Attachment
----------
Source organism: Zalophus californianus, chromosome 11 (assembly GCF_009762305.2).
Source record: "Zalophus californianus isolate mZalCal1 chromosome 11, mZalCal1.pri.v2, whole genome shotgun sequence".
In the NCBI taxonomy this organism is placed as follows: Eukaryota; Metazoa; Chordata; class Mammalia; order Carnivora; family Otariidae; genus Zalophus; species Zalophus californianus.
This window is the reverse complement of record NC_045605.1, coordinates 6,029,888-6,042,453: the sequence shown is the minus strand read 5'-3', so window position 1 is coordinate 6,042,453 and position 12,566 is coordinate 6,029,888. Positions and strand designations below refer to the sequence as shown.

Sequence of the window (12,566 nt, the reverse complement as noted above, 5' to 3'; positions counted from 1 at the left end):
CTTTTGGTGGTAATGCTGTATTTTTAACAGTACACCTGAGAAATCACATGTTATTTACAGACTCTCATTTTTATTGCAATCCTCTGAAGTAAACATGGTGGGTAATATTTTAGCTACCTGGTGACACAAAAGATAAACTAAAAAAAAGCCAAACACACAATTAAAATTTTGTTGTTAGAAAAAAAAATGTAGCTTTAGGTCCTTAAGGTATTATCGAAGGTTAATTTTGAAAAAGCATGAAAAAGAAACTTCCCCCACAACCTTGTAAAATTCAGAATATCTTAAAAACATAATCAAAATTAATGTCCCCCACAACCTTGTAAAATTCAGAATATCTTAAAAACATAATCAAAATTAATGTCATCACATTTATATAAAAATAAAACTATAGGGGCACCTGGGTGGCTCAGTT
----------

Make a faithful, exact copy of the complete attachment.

Source organism: Zalophus californianus, chromosome 11 (assembly GCF_009762305.2).
Source record: "Zalophus californianus isolate mZalCal1 chromosome 11, mZalCal1.pri.v2, whole genome shotgun sequence".
In the NCBI taxonomy this organism is placed as follows: Eukaryota; Metazoa; Chordata; class Mammalia; order Carnivora; family Otariidae; genus Zalophus; species Zalophus californianus.
This window is the reverse complement of record NC_045605.1, coordinates 6,029,888-6,042,453: the sequence shown is the minus strand read 5'-3', so window position 1 is coordinate 6,042,453 and position 12,566 is coordinate 6,029,888. Positions and strand designations below refer to the sequence as shown.

Sequence of the window (12,566 nt, the reverse complement as noted above, 5' to 3'; positions counted from 1 at the left end):
CTTTTGGTGGTAATGCTGTATTTTTAACAGTACACCTGAGAAATCACATGTTATTTACAGACTCTCATTTTTATTGCAATCCTCTGAAGTAAACATGGTGGGTAATATTTTAGCTACCTGGTGACACAAAAGATAAACTAAAAAAAAGCCAAACACACAATTAAAATTTTGTTGTTAGAAAAAAAAATGTAGCTTTAGGTCCTTAAGGTATTATCGAAGGTTAATTTTGAAAAAGCATGAAAAAGAAACTTCCCCCACAACCTTGTAAAATTCAGAATATCTTAAAAACATAATCAAAATTAATGTCCCCCACAACCTTGTAAAATTCAGAATATCTTAAAAACATAATCAAAATTAATGTCATCACATTTATATAAAAATAAAACTATAGGGGCACCTGGGTGGCTCAGTT